Home generators. Outdoor gas grills. Converters that allow you to plug your refrigerator into a running car. Really, really long extension cords, stretched to neighbors who still have electricity.
Also headlamps, which allow you to walk around a house after dark without holding a heavy flashlight in your hand or lighting a dangerous candle.
“It’s very weird to walk around with those lights on your head,” says Carole Schaeffer, who lives in a currently current-free house in north Baltimore’s Roland Park neighborhood with her husband and two sons. “We look like aliens.”
These are among the many work-arounds that stressed mid-Atlantic residents are using to deal with the powerless aftermath of ferocious storms that swept through the region like a scythe on Friday.
As of Monday morning, almost 2 million homes from New Jersey to North Carolina and west to Illinois were without power, according to an Associated Press tally. Meanwhile, temperatures continued to land close to the 100-degree mark, with the high in the Baltimore-Washington area predicted at 92 degrees F. on Monday, rising to 98 by Thursday.
Some areas of the region were regaining normality, with power restored and stoplights working again. But in Washington, federal officials gave workers the option of staying home. Main roads such as Virginia’s Georgetown Pike remained blocked. In Maryland, at least 400 stoplights remained out. The damage was so severe in Roland Park that it appeared power would not be reappearing for days.
Spotting a reporter photographing tree damage, one resident emerged from her running Lexus to inquire whether he would be able to do anything about the old elm now lying on her neighbor’s house. Told he would not, she scooted back into the air conditioning of her parked car. She was using the engine to recharge her phone, she said. (She declined an offer to speak on the record, given the un-green methods she was using. But in her defense, people are getting desperate.)
At least 17 deaths have been blamed on Friday’s unusual storm and its aftermath. Virginia alone suffered six deaths from falling trees and other weather-related incidents.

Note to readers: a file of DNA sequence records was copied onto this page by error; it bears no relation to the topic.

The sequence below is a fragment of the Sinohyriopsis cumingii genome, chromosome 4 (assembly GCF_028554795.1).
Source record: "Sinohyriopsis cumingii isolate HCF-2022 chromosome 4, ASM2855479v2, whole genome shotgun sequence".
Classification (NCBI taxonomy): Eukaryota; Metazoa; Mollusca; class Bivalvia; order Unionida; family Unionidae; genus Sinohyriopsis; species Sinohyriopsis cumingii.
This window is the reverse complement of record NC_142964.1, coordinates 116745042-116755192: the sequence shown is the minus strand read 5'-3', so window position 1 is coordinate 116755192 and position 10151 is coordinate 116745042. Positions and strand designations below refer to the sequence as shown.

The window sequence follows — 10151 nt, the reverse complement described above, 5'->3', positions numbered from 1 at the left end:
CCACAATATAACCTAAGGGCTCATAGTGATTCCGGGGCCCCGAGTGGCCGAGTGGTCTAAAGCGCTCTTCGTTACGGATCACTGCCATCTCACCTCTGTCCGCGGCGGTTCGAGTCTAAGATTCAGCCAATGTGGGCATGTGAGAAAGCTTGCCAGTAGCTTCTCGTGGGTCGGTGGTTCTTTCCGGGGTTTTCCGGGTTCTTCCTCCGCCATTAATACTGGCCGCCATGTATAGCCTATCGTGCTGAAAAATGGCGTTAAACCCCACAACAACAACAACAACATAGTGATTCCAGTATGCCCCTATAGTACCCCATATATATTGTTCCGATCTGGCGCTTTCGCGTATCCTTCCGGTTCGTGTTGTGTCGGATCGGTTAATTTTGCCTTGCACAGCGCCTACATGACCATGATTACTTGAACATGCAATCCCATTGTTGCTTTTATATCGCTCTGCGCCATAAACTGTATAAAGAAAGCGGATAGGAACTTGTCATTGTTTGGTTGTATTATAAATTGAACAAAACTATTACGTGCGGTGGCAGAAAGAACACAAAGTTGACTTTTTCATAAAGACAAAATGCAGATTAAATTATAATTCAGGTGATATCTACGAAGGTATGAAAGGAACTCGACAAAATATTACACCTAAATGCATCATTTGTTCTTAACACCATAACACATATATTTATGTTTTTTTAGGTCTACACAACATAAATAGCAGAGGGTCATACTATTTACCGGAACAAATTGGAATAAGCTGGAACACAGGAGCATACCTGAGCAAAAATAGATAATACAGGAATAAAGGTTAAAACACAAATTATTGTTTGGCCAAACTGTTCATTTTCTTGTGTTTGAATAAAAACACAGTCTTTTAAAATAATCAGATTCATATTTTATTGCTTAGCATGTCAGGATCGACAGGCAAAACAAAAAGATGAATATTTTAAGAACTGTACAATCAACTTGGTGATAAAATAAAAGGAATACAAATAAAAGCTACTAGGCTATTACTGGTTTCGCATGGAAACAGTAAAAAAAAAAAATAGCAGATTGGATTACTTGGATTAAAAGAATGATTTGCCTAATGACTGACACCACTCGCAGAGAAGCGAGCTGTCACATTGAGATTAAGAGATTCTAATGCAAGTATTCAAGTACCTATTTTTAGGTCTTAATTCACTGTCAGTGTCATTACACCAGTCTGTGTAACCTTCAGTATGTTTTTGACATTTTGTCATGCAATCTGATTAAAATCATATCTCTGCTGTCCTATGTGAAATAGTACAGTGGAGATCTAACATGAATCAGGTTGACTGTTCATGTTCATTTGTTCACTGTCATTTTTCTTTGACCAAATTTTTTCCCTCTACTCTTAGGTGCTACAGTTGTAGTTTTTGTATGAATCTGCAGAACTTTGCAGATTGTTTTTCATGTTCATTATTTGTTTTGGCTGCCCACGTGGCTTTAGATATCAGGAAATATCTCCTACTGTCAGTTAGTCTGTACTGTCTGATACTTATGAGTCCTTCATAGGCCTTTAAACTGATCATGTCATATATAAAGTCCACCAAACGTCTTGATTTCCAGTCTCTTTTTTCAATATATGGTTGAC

To those affected by the storm, it seemed to have been a hurricane that struck without warning. Meteorologists said that in fact, it was a “derecho” (Spanish for “straight”), a fast-moving wall of high winds driven in front of fierce thunderstorm cells.
Typically, derechos are long-lived, highly destructive storms. They can be accompanied by downbursts that flatten areas of trees, making it appear as if a tornado passed through the area.
This may be what happened in areas of north Baltimore. Days after the storm, trees along I-83, an interstate used daily by thousands of commuters into and out of the city, still hung dangerously over the sides of the road, as if swatted down by giants.
Local officials of power company BGE would only say that it was unlikely electricity would come back until later in the week. “The majority will be restored by Thursday or Friday, but for some it will take longer,” Rob Gould, a BGE spokesman, told the Baltimore Sun.
Convoys of bucket trucks from New Jersey and points north were traveling south over the weekend to help clean up the damage. More than 1,000 out-of-state workers had arrived by Monday, according to BGE. Maryland Gov. Martin O’Malley (D), well aware of the anger building in the state, vowed to push BGE and other local power companies to work as hard as possible.
“No one will have his boot further up Pepco’s and BGE’s backsides than I will,” said Governor O’Malley on Sunday.